The polyA+ controls are a cocktail of 5 polyA-tailed Bacillus subtilis transcripts (Lys, Phe, Dap, Thr, and Trp) (Figure 1b). These controls are spiked into total RNA in a fixed ratio to a fixed amount of total RNA and were carried through the sample preparation and used to monitor the efficiency of cRNA labeling and data quality. The hybridization controls (BioB, BioC, BioD, and Cre biotin-labeled transcripts) were spiked into the hybridization cocktail according to the manufacturer's instructions. They are used to align the grid and assess the efficiency of hybridization, washing and staining.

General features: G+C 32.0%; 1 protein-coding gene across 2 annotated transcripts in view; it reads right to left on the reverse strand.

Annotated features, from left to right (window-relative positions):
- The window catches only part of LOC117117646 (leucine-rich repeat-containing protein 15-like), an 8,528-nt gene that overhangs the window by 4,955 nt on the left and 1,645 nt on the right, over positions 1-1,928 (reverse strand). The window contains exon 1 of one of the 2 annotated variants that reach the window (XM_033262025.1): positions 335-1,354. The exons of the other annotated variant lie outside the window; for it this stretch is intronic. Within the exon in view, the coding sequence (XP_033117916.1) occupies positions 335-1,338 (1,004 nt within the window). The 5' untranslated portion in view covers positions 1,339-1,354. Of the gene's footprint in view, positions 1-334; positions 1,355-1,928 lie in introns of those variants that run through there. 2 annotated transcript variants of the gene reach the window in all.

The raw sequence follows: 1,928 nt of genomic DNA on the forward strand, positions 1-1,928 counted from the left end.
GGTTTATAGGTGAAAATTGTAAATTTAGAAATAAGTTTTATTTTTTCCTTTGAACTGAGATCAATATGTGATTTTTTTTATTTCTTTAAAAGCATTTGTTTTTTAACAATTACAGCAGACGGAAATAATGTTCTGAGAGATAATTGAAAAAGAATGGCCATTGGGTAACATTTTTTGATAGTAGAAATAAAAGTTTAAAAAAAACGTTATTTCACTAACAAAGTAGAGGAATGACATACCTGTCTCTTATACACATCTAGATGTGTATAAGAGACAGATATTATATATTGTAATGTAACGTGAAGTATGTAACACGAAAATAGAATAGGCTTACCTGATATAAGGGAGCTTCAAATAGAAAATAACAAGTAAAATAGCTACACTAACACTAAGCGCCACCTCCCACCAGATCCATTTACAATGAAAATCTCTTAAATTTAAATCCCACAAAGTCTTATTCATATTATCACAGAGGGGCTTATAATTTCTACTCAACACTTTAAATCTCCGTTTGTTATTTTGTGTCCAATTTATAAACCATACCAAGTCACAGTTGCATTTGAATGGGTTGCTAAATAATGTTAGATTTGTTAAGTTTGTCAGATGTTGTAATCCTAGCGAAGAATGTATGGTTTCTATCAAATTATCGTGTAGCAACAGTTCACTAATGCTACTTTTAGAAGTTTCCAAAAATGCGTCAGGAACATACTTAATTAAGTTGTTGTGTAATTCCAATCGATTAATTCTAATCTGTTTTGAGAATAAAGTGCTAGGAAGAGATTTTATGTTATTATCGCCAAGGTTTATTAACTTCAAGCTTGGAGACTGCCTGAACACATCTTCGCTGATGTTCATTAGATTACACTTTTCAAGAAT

Extensive whole-array quality assurance metrics and BioConductor-based summary statistics [27–30] related to scanner/array performance and RNA quality are routinely assembled for each of the datasets with a report generated at the CSC/IC Microarray Centre. These reports are included in the MiMiR database, together with the individual hybridization files and experimental ontology and annotation information [25, 26].